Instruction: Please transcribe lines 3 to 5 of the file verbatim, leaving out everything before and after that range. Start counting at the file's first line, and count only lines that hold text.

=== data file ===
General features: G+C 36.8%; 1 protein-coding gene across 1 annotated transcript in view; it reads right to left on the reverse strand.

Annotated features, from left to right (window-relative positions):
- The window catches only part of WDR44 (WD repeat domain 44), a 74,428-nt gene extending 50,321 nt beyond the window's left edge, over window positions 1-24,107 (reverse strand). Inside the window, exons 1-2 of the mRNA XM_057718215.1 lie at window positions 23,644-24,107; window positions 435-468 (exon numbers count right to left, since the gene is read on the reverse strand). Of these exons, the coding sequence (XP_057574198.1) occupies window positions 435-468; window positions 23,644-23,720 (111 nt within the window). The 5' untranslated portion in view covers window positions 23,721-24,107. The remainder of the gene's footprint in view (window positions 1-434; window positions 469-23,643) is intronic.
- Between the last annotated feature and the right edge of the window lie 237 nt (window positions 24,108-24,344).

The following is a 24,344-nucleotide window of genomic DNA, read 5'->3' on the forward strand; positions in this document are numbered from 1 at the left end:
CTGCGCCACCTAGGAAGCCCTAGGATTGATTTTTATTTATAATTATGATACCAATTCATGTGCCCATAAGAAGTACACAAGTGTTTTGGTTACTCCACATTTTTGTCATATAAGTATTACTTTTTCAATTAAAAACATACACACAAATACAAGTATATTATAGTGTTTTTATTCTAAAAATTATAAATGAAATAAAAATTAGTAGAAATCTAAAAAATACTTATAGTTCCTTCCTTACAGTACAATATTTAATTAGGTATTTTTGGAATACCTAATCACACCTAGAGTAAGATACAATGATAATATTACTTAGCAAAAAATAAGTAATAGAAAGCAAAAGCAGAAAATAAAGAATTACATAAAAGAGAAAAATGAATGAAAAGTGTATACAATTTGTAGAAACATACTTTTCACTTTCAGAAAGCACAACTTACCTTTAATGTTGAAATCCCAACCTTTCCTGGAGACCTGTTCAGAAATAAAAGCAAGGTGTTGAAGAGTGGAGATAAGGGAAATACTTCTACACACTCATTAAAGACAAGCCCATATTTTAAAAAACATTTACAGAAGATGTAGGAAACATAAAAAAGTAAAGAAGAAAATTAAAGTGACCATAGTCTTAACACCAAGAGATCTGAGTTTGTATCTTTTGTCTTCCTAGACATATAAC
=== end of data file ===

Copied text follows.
- The window catches only part of WDR44 (WD repeat domain 44), a 74,428-nt gene extending 50,321 nt beyond the window's left edge, over window positions 1-24,107 (reverse strand). Inside the window, exons 1-2 of the mRNA XM_057718215.1 lie at window positions 23,644-24,107; window positions 435-468 (exon numbers count right to left, since the gene is read on the reverse strand). Of these exons, the coding sequence (XP_057574198.1) occupies window positions 435-468; window positions 23,644-23,720 (111 nt within the window). The 5' untranslated portion in view covers window positions 23,721-24,107. The remainder of the gene's footprint in view (window positions 1-434; window positions 469-23,643) is intronic.
- Between the last annotated feature and the right edge of the window lie 237 nt (window positions 24,108-24,344).

The following is a 24,344-nucleotide window of genomic DNA, read 5'->3' on the forward strand; positions in this document are numbered from 1 at the left end: